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We're on a mission from CineVerse

Thursday, November 19, 2015

Yes, there's "Ferris Buehler's Day Off," "The Fugitive," and "Risky Business." But the king of all movies set and filmed in Chicago has to be "The Blues Brothers," the zany rambling musical comedy from 1980 that made John Belushi and Dan Aykroyd superstars. Here's our analysis of this must-see Windy City flick:

It crosses over into several genres, including musical, comedy, action/adventure, road picture, and buddy film.
Its basic plot is threadbare thin; instead, the main narrative thrust are entertaining set pieces and vignettes in which the brothers encounter one unforgettable character/musical legend after another; strung together and enhanced by spectacular car chases and stunts, it the film is an example of the whole being greater than the sum of its parts.
Those car chases and stunts are old-school fantastic; they look very destructive and expensive and real; no strings or CGI attached. With this bang-em-up approach, the film serves as a wish fulfillment vehicle for the viewer’s destructive, demolition derby-hungry tendencies.  
It’s the quintessential Chicago film: arguably more than any other motion picture, this movie represents the Windy City, including many of its famous landmarks and buildings, as well as its people, work ethic, dialects, and overall vibe, with accuracy and attention to detail. 
o DVD Verdict reviewer Dan Mancini wrote: “The impact on the quality of The Blues Brothers from its having been not only set in Chicago but made by men who knew and loved the city can't be underestimated. Saturday Night may have been live from New York, but The Blues Brothers is a Chicago movie, tried and true. It shares an anarchic distrust of authority with the film comedies of Chaplin, The Marx Brothers, and many, many others, but the Blues Brothers offers a specifically working class, Midwestern variety of anarchy. When informed by a cop that traffic is blocked by the American Socialist White People's Party, who have successfully sued for the right to parade (anyone who lived in Chicago in the '70s and '80s will remember the highly publicized court cases upon which the scene is based), Jake Blues casually observes that he hates "Illinois Nazis." There's no moral outrage in Belushi's classic delivery of the line, only a pragmatic disdain at having been inconvenienced by a bunch of fringe whackos—it's the low-key response of a Midwesterner, pure and simple. The entire film is loaded with similarly matter-of-fact, common sensical mockery of authority figures and their bureaucratic folly.”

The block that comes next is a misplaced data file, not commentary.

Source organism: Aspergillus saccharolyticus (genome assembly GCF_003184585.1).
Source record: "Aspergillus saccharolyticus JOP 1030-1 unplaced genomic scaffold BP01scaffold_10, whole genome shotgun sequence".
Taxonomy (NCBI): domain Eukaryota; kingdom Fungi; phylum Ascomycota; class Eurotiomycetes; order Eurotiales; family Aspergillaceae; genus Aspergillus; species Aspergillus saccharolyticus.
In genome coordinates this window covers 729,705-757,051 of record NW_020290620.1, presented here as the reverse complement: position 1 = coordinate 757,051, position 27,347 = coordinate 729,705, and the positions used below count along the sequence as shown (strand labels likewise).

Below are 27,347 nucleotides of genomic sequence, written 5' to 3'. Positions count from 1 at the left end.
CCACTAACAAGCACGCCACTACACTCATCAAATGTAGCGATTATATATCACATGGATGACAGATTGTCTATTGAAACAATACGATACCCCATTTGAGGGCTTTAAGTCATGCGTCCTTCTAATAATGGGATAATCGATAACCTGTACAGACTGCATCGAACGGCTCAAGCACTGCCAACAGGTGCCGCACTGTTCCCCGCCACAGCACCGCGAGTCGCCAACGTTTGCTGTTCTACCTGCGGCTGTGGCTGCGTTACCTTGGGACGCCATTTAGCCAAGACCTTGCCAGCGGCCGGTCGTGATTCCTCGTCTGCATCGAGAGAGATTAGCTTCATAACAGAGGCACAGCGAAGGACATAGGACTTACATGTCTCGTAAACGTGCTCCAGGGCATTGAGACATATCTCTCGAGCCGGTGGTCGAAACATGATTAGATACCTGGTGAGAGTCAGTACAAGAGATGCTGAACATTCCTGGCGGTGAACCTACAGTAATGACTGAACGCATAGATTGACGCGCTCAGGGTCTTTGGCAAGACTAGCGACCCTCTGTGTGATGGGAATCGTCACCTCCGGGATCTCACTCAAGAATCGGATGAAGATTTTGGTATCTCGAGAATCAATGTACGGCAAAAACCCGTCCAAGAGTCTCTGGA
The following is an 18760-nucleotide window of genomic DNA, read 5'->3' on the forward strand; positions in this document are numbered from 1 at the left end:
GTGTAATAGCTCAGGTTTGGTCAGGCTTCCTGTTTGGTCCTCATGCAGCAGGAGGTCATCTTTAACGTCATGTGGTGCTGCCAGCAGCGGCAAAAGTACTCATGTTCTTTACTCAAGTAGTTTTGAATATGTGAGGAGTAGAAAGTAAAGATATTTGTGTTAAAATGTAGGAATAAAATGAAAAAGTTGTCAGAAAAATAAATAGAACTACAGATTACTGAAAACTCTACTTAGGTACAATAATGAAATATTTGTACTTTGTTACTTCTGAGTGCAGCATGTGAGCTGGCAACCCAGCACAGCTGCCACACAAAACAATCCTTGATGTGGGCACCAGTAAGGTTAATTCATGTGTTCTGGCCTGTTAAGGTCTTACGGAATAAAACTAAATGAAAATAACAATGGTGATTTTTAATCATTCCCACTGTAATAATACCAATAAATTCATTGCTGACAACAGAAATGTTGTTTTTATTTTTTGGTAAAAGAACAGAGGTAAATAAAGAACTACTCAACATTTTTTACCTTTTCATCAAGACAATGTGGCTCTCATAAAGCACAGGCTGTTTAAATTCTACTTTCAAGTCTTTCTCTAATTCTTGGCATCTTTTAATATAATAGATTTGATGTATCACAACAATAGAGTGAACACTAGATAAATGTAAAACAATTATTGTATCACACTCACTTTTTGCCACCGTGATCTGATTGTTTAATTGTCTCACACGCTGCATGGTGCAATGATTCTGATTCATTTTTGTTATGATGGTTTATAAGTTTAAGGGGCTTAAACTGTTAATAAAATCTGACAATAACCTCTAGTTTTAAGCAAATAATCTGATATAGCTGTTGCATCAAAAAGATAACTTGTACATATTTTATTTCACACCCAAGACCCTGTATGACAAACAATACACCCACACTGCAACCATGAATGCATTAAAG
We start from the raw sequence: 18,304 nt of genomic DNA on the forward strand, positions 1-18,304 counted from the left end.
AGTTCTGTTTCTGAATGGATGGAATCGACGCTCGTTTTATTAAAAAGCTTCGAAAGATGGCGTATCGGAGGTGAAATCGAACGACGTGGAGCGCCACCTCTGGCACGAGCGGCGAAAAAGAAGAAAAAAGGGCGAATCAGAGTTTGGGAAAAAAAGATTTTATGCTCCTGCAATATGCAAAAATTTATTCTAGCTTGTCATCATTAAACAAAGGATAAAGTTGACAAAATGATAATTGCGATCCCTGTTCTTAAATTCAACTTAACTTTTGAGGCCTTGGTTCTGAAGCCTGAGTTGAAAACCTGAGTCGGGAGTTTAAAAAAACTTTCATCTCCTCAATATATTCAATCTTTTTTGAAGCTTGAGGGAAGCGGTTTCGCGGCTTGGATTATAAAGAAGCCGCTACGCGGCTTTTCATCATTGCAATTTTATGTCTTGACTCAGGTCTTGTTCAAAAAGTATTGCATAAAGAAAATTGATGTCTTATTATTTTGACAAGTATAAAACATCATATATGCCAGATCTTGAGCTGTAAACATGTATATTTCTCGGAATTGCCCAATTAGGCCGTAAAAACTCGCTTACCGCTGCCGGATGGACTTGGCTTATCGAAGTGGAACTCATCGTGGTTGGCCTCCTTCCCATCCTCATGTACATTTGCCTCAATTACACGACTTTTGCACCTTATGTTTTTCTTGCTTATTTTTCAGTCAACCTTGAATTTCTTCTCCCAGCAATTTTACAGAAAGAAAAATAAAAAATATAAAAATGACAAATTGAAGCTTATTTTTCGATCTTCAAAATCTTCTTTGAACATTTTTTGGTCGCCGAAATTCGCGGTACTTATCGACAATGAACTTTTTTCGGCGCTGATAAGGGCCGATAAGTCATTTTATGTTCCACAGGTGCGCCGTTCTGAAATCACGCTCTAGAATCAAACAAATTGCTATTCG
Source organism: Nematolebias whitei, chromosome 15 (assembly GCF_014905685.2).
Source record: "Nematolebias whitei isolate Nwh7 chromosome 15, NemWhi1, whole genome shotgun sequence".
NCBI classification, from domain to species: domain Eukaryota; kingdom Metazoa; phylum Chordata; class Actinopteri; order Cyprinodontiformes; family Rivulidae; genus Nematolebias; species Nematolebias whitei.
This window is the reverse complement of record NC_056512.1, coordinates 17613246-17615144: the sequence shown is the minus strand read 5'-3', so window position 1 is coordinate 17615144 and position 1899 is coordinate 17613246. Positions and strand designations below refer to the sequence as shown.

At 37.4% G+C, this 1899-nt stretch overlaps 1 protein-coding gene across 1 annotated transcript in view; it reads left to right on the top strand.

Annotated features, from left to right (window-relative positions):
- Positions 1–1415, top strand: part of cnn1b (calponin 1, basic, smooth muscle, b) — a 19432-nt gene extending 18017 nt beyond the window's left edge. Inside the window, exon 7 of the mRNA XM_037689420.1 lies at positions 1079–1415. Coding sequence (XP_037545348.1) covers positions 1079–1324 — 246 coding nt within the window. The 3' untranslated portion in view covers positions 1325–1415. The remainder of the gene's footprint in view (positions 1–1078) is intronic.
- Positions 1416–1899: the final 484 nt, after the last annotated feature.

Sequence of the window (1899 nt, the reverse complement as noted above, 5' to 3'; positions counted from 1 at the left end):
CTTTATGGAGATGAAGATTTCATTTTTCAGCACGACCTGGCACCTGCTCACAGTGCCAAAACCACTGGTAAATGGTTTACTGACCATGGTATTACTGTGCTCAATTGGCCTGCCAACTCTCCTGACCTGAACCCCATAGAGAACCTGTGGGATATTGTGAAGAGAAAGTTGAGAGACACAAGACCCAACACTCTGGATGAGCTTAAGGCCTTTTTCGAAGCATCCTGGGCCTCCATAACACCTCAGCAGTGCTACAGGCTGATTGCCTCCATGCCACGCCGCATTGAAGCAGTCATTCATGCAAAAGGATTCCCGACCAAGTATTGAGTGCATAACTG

It’s one of only a handful of movies featuring SNL alums that is actually well-made, entertaining and worth rewatching. 
Belushi and Aykroyd actually perform and are not dubbed over by professionals; Belushi sings, and Aykroyd sings backup and plays the harmonica. Additionally, the actors playing the band members are actual professional musicians from bands like Booker T & the MGs, Blood Sweat and Tears, and the Saturday Night Live Band.
There is no true villain in the movie, unless you count the neo-Nazis, police officers, and country/western band pursuing them. Additionally, there’s no drama between the brothers or contrived sibling conflict meant to ratchet up the tension. 
Interestingly, although the Belushi and Aykroyd are the famous comedic leads cast here, they play their roles as straight men who react “with the same deadpan nonchalance to the chaos that erupts around them,” wrote blogger Sam Dulmage, who added: “The two characters are very close to being a single character. For the most part, their actions and reactions are identical. But imagine a single character in their place reacting with the same nonchalant deadpan. Funny? Maybe. But not a tenth as funny as Aykroyd and Belushi deadpanning in unison. This is a highly nuanced clown double act.” 

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